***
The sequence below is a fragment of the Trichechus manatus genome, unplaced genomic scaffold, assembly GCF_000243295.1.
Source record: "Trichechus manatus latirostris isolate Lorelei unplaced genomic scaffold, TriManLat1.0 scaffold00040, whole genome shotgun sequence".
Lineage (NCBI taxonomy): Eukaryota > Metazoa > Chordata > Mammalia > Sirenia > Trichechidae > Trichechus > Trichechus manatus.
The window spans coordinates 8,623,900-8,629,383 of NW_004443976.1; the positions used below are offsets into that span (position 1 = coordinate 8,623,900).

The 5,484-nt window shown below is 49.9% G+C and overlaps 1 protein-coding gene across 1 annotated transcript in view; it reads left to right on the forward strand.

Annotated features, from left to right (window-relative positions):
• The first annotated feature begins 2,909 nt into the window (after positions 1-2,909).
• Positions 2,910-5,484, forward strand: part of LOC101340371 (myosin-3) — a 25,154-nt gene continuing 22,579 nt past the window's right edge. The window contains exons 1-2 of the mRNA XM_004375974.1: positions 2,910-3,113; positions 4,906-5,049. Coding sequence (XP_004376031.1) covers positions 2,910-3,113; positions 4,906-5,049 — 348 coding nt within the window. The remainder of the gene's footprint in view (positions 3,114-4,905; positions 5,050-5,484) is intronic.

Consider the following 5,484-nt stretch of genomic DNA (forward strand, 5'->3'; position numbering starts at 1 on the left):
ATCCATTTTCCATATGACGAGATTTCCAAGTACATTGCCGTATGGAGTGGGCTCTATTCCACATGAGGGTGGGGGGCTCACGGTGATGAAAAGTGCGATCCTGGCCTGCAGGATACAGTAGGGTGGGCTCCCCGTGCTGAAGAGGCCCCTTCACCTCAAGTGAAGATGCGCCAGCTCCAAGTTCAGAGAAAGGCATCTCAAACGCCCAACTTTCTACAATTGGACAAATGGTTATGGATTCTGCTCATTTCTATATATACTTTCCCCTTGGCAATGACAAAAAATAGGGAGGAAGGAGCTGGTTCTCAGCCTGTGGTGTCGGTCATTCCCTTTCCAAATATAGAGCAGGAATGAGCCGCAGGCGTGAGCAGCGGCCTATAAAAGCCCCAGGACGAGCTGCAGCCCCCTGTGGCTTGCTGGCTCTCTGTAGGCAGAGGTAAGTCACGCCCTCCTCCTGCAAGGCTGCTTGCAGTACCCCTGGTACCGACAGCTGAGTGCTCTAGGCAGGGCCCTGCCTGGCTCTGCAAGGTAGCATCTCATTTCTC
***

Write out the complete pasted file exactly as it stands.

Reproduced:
The sequence below is a fragment of the Trichechus manatus genome, unplaced genomic scaffold, assembly GCF_000243295.1.
Source record: "Trichechus manatus latirostris isolate Lorelei unplaced genomic scaffold, TriManLat1.0 scaffold00040, whole genome shotgun sequence".
Lineage (NCBI taxonomy): Eukaryota > Metazoa > Chordata > Mammalia > Sirenia > Trichechidae > Trichechus > Trichechus manatus.
The window spans coordinates 8,623,900-8,629,383 of NW_004443976.1; the positions used below are offsets into that span (position 1 = coordinate 8,623,900).

The 5,484-nt window shown below is 49.9% G+C and overlaps 1 protein-coding gene across 1 annotated transcript in view; it reads left to right on the forward strand.

Annotated features, from left to right (window-relative positions):
• The first annotated feature begins 2,909 nt into the window (after positions 1-2,909).
• Positions 2,910-5,484, forward strand: part of LOC101340371 (myosin-3) — a 25,154-nt gene continuing 22,579 nt past the window's right edge. The window contains exons 1-2 of the mRNA XM_004375974.1: positions 2,910-3,113; positions 4,906-5,049. Coding sequence (XP_004376031.1) covers positions 2,910-3,113; positions 4,906-5,049 — 348 coding nt within the window. The remainder of the gene's footprint in view (positions 3,114-4,905; positions 5,050-5,484) is intronic.

Consider the following 5,484-nt stretch of genomic DNA (forward strand, 5'->3'; position numbering starts at 1 on the left):
ATCCATTTTCCATATGACGAGATTTCCAAGTACATTGCCGTATGGAGTGGGCTCTATTCCACATGAGGGTGGGGGGCTCACGGTGATGAAAAGTGCGATCCTGGCCTGCAGGATACAGTAGGGTGGGCTCCCCGTGCTGAAGAGGCCCCTTCACCTCAAGTGAAGATGCGCCAGCTCCAAGTTCAGAGAAAGGCATCTCAAACGCCCAACTTTCTACAATTGGACAAATGGTTATGGATTCTGCTCATTTCTATATATACTTTCCCCTTGGCAATGACAAAAAATAGGGAGGAAGGAGCTGGTTCTCAGCCTGTGGTGTCGGTCATTCCCTTTCCAAATATAGAGCAGGAATGAGCCGCAGGCGTGAGCAGCGGCCTATAAAAGCCCCAGGACGAGCTGCAGCCCCCTGTGGCTTGCTGGCTCTCTGTAGGCAGAGGTAAGTCACGCCCTCCTCCTGCAAGGCTGCTTGCAGTACCCCTGGTACCGACAGCTGAGTGCTCTAGGCAGGGCCCTGCCTGGCTCTGCAAGGTAGCATCTCATTTCTC